Advocates must fight for parity in mental health coverage
This article is excerpted from ENVOY, April/May 1996
by James Jordan
In mid-April, the Senate passed an amendment to the Health Insurance Reform act of 1996 that would eliminate discriminatory health insurance practices against mental health consumers. While the amendment, co-sponsored by Sens. Domenici (R-NM) and Wellstone (D-MN), won with bipartisan support (68-30) in a Republican-majority Senate, it now faces an uphill battle in order to become law – and a steep hill it is.
The Domenici-Wellstone amendment would make insurance companies treat mental health services in the same way that they treat other health care services, offering parallel coverage for mental and physical illnesses. For example, if an insurance plan permitted unlimited outpatient visits to a physician, it would have to permit the same for outpatient visits to a psychiatrist.
Although medical data has demonstrated that mental illnesses (such as bipolar illness, depression, and schizophrenia) can be diagnosed and treated with the same or better levels of reliability and effectiveness has other illnesses (such as diabetes and heart disease), most plans currently place strict limits for mental health services.
The House of Representatives has a sister bill to the Health Insurance Reform Act, but it does not include anything regarding mental health parity. It is now up to a house-Senate conference committee to work out the differences between the two bills and decide the fate of the mental health parity amendment.
Although members of the conference committee are not known at this time, advocates for people with disabilities are gearing up for a phone campaign to assure that the Domenici/Wellstone amendment is still attached to the Health Insurance Reform Act when it comes out of conference.
Sens. Kennedy (D-MA) and Kassebaum (R-KS), sponsors of the Health Insurance Reform Act, are not expected to fight in conference for the inclusion of the mental health parity amendment. Kennedy said that, although he supports mental health parity, their strategy is to pass a “clean” act with no controversial amendments, in order to assure its final passage and the President’s signature. How could an amendment that ends discrimination be controversial? A look to the vehement opposition in the business community provides some answers.
The National Association of Manufacturers has stated that it will oppose the whole Insurance Reform bill if the mental health parity amendment is included. Other organizations opposed to the amendment include the ERISA Industry Committee, the U.S. Chamber of Commerce, the Blue Cross-Blue Shield Association, the American Association of Health Plans, and the Health Insurance Association of America.
Such resistance stems from a belief that America cannot afford mental health parity. For example, the opposition cites studies that claim health insurance premium costs will rise 8 to 11 percent if the amendment becomes law. A Blue Shield executive estimated that insurance costs would go up nearly $8 per member per month.
However, the business community’s numbers are drastically refuted by a variety of sources. The Congressional Budget Office, for example, estimated that mental health parity in health insurance would add only 1.6 to 3.9 percent to the average health insurance premium. A heavily researched actuarial pricing report for the Washington State Health Services commission said that ending discrimination against mental health consumers would add only $4 to $5 per member per month, about half Blue Shield’s estimate.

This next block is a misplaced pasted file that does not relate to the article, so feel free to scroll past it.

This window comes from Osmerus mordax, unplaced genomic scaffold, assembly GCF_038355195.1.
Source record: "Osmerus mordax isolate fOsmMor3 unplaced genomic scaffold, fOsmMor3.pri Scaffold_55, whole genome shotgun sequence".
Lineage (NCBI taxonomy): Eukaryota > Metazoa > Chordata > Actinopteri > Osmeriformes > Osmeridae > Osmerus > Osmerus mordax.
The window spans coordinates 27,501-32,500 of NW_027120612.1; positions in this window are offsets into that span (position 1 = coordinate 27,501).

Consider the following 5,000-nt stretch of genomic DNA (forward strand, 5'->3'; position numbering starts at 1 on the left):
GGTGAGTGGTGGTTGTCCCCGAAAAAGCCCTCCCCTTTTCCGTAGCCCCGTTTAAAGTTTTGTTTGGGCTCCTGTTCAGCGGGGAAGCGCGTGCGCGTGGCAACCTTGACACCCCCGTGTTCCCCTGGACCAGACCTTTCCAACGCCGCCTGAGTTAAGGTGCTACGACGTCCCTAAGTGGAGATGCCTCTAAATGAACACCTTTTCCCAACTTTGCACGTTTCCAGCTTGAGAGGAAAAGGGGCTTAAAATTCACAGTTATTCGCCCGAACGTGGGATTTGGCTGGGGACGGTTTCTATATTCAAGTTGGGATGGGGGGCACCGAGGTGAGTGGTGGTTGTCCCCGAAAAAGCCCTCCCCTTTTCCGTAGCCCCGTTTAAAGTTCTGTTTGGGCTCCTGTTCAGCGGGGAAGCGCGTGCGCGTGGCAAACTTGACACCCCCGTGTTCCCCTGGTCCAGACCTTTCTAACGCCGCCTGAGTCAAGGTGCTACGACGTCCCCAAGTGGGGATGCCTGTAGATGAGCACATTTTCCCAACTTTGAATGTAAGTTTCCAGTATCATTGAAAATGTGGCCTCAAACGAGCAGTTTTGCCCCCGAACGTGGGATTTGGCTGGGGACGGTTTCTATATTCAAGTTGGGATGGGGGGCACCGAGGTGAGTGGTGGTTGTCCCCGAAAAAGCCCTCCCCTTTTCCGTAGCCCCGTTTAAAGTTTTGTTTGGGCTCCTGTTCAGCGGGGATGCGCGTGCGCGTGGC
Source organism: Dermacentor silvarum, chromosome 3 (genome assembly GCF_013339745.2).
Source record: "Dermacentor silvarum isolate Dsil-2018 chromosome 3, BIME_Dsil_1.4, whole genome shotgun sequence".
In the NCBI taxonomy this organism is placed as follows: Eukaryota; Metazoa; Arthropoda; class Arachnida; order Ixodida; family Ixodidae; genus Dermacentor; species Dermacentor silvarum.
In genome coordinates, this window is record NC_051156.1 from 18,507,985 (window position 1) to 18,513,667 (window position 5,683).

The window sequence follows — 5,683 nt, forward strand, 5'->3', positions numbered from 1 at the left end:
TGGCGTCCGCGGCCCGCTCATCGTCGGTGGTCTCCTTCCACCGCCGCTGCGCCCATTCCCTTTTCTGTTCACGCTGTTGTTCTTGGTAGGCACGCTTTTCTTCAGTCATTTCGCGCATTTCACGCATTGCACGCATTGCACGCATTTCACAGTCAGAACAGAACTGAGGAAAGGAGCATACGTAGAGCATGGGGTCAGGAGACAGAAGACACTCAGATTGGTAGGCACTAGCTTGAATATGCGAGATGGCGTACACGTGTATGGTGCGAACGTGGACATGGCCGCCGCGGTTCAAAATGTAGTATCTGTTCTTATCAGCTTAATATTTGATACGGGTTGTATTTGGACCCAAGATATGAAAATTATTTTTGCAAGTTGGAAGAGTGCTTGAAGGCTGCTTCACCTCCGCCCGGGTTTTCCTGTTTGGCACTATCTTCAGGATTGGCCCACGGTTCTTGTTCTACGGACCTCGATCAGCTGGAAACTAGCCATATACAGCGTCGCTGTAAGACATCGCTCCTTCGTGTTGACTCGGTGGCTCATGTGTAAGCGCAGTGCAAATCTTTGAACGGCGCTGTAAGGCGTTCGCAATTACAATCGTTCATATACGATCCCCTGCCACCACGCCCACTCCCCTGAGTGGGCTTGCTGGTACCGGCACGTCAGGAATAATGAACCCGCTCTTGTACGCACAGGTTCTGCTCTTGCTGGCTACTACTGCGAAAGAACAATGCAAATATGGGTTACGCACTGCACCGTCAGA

Not all businesses are opposed to the Domenici/Wellstone amendment. Many progressive businesses, realizing they are indirectly swallowing the costs when employees with untreated mental illness are less productive or absent, have signed on to coalitions in favor of the amendment.
It’s not just the businesses, though that will bear the weight if the Domenici/Wellstone amendment doesn’t make it. The social and economic costs to society and individual taxpayers in not treating mental illnesses are too high already and increase every year.
For example, depression costs the United States an estimated $43.7 billion every year. The government (through Medicare, Medicaid, and other programs) currently pays for 57 percent of all mental health costs, as opposed to 42 percent of all other health care costs. Apparently, because there is no parity required through the law, the insurance industry chooses to drop the costs of mental health onto the taxpayer.
The societal impact of not treating mental illness early and effectively is nearly as grip as the financial one. People without adequate mental health insurance often end up either homeless or trapped in the criminal justice system. Others are dependent on Social Security or Medicaid and can’t get out of these systems because of inadequate mental health insurance. For 30,000 Americans last year, suicide was their final choice.
Our current health insurance system is not only irrational and inhumane, it also violates the Americans with Disabilities Act, which prohibits discrimination against people needing mental health services. Such discrimination will continue unless the Domenici/Wellstone amendment is passed. Everyone who advocates on disability issues should make parity in how mental health care and all other health care is insured a priority.
ENVOY Editor: Nicole Elger
ENVOY Editorial Assistant: Annaliza Torres
ENVOY Staff Contributors: Laura Allen, Elizabeth Ambrose, Randy Brown, Debbie Dorfman, Marie Jensen, James Jordan, Glenn Kearns, David Lord, Sandy Macdonald, Gillian Maguire, Betty Schwieterman, Michael J. Smith, Mark Stroh, Thomaszine Weathersby
Other Contributors: Elizabeth Gallagher
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